There certainly have been too many instances of rudeness and worse at post offices across the country. I think individual complaints should go right to the Postmaster General. Connie Mack and his ilk will only make matters worse, as they are out to destroy our postal system and hand it to private enterprise.
We may then get more pleasant treatment (or not). But we will be paying a huge increase in price just to deliver a simple letter.

April 25, 2012 | Unregistered CommenterVictoria D.

There are two rebuttal articles relating to Krugman's piece on Bernake on the NYTeXaminer, one by Daniel Alpert, the other by a Rob Urie whose title is "Why Paul Krugman is Full of Shit." Since the "shit" factor has a wide berth and certainly can be used frequently to describe many of our political figures among others, to put that label on Krugman seems way out of line and diminishes the message––at least for me who find it crass and sophomoric.

Watching Obama on Fallon's show is such a pleasure. If there's one thing––and for me there are many––positives about Obama is that he is charismatic–– funny and so COOL.

I felt bad reading about Marie's debacle with her mail business and wondered why SHE had to dig the hole––except for the help of a neighbor there was nobody who could do this for her? And the fact that her bruised eyes did not raise an ounce of empathy at her postal service makes me mad. A pox on their post!

April 25, 2012 | Unregistered CommenterPD Pepe

Apropos of not very much at all, I’ve noticed, as likely all of you have, that the favorite word of this political moment is “pivot”, and has been for a few weeks.

“The Romney Pivot” (sorry but I can’t help hear ‘divot’).

“Will GOP hardliners allow Romney to pivot?”

“Pivot towards the general election.”

“Romney starts to pivot away from the far right”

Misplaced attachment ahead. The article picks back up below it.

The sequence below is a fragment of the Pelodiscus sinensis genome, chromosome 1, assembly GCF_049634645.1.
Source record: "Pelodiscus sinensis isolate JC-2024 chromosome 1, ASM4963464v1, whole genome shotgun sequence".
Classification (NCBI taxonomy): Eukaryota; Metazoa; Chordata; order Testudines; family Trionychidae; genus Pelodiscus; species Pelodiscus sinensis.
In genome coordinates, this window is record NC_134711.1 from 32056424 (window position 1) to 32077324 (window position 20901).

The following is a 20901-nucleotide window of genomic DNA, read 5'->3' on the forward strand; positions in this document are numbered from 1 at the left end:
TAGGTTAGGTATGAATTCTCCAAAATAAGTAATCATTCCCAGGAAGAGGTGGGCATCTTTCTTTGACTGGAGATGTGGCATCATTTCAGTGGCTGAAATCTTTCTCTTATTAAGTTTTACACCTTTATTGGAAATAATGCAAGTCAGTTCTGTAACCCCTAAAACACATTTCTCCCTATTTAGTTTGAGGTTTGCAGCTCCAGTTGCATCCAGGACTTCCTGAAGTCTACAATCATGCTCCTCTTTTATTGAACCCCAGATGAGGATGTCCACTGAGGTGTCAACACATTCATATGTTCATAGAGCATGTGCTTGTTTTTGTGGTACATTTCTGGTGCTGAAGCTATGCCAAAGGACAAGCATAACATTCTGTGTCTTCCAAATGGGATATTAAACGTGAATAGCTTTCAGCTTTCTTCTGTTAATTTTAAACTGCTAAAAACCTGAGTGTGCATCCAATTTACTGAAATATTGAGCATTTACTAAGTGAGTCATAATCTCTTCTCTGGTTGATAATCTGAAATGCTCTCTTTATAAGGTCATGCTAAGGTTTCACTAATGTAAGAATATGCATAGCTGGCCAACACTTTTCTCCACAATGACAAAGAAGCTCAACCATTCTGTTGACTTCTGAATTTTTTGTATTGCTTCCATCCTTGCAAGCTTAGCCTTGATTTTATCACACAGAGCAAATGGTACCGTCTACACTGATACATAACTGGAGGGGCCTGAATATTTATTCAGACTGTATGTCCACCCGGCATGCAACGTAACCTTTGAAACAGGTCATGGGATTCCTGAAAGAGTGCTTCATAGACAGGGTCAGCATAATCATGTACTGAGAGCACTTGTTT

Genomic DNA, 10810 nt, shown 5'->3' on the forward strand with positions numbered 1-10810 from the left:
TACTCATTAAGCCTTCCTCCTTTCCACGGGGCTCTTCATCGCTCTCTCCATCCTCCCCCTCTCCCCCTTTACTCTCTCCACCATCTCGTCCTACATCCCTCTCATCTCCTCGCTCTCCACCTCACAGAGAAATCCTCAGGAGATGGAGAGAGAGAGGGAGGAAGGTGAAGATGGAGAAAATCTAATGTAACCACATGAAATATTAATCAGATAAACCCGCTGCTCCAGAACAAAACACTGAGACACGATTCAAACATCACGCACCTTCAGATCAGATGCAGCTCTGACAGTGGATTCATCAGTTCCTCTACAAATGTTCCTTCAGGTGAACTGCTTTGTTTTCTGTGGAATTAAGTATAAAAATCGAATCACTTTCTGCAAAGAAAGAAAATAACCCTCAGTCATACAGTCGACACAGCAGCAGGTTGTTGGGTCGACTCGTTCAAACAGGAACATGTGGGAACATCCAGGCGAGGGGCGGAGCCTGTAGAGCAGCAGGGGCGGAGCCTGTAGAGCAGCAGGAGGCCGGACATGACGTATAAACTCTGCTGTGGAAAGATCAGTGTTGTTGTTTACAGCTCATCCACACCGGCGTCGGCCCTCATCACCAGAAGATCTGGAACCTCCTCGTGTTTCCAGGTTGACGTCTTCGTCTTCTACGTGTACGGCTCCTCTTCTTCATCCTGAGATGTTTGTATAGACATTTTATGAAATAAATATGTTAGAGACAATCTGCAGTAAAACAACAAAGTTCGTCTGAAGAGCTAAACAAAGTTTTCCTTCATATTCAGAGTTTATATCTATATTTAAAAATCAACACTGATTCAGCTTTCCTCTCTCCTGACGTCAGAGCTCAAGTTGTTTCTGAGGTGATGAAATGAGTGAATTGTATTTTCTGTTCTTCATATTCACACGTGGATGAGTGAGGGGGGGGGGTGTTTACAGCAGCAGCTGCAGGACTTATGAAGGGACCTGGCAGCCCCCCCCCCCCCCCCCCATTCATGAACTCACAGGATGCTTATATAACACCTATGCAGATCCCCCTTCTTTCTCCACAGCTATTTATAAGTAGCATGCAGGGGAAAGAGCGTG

"Pivot back to Wall Street Imminent"

And on and on and on. Time, methinks, for lazy writers and commentators to back (not pivot, because ‘pivot’ evokes the possibility, very likely with Romney, that things will pivot back) away from this word selection and find something else. The problem is that it’s such a wonderful image for what Romney’s doing. Sure we could use swing, shift, redirect, turn, swerve, but some of them come packaged with unpalatable images (for Romney, at any rate). The idea of a campaign swerving bespeaks an attempt to avoid something unpleasant or dangerous at best and at worst a sense of loss of control. And swinging—well, let’s not even go there.

But pivot is perfect. And it has the added benefit of calling up a decisive military image, very useful for any ‘campaign’, as in ‘pivoting to meet the new threat’. Speaking of political-military imagery, Romney already has quite a ‘war chest’ and with Citizens United (is that a great name or what? Citizen Koch and his Billionaire Buddies United, is more like it) there are bound to be additional chests overflowing with additional war bonds and IOUs to come due upon Inauguration Day, and with them, likely many more words of the day, like “you’re fired”, “no social security for you”, “You want health care? Haaaaa-haaaaa”, and the ever popular “more tax cuts for the wealthy.”

But pivot has become the mot du jour for the nonce. “Romney Pivot” brings up almost a million hits on Google. Everybody uses it. And uses it, and uses it.

I suppose in the long history of political campaign expressions it’s a lot less notable and memorable than “Where’s the beef”, “You’re no Jack Kennedy”, “Are you better off than you were four years ago?” or the Goldwater campaign slogan which some attempted to repurpose for Palin “In your heart you know he’s right” which was itself repurposed at the time to read “In your guts you know he’s nuts”. (Can’t we come up with something like that for Willard?)

And ‘pivot’ may have a (hopefully) much shorter shelf life, but a quick check of the thesaurus calls up a much more appropriate word for any effort to redirect Willard’s campaign, a word that carries with it the essence of what most of us would get if he were to prevail in November: shaft.

April 25, 2012 | Unregistered CommenterAkhilleus